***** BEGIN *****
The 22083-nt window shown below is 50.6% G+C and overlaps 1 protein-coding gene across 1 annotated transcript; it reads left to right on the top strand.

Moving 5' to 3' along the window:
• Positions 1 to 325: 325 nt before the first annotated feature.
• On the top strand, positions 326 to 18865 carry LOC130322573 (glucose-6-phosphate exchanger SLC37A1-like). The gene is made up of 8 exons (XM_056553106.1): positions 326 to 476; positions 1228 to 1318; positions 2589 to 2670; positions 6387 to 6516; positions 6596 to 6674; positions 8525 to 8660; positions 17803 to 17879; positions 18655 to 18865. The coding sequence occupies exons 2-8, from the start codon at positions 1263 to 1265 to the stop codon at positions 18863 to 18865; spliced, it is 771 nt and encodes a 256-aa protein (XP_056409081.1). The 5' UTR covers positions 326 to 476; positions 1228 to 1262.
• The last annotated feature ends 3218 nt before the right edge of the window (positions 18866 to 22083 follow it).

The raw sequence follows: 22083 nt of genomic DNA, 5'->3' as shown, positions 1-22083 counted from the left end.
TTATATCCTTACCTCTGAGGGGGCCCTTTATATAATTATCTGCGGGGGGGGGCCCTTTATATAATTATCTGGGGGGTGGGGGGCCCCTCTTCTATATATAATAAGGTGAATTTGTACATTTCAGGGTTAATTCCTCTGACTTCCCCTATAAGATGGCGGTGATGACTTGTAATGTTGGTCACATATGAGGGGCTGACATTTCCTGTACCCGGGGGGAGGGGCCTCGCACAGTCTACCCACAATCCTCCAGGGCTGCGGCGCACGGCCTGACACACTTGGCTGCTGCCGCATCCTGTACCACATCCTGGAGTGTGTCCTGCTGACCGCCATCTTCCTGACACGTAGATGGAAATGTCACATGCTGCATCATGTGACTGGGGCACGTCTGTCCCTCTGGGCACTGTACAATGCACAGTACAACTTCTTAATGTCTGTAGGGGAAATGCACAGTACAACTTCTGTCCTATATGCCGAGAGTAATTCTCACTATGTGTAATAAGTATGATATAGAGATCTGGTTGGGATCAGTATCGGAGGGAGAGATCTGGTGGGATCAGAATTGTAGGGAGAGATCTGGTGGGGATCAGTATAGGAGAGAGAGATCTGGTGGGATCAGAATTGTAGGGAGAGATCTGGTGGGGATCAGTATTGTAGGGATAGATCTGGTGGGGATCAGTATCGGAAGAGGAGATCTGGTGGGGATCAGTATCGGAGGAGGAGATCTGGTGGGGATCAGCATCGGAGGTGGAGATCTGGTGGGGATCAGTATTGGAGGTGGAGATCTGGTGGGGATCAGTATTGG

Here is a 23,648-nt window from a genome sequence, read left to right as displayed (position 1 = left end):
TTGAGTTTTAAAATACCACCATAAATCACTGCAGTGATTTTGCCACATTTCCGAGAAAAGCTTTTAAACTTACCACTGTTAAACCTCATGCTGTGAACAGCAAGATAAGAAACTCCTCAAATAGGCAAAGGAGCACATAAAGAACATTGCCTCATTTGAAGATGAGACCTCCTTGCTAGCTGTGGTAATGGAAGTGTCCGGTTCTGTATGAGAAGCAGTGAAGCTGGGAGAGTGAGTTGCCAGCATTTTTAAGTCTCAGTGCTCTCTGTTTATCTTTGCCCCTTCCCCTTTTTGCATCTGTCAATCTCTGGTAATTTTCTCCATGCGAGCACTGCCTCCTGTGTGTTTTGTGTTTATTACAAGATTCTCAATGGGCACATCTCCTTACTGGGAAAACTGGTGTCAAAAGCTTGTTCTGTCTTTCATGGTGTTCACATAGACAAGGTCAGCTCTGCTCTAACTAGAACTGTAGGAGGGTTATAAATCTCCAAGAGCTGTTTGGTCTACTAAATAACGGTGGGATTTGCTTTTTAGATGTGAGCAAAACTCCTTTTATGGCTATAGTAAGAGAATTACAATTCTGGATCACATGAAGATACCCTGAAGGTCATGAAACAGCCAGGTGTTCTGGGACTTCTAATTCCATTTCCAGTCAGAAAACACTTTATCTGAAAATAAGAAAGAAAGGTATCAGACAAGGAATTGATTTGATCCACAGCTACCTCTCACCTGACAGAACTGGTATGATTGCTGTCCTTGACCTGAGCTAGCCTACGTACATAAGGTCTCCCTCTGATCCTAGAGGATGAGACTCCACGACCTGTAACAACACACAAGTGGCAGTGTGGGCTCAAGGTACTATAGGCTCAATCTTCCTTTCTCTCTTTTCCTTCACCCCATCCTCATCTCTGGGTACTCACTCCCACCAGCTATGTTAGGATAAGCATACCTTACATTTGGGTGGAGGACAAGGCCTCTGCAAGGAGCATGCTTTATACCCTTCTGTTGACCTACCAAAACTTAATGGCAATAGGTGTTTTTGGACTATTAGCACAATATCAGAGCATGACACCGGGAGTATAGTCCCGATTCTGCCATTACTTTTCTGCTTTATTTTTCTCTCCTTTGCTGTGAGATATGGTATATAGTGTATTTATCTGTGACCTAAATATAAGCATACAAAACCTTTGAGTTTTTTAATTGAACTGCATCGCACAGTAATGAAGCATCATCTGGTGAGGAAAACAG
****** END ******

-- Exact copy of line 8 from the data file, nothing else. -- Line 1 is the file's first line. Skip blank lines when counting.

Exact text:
Here is a 23,648-nt window from a genome sequence, read left to right as displayed (position 1 = left end):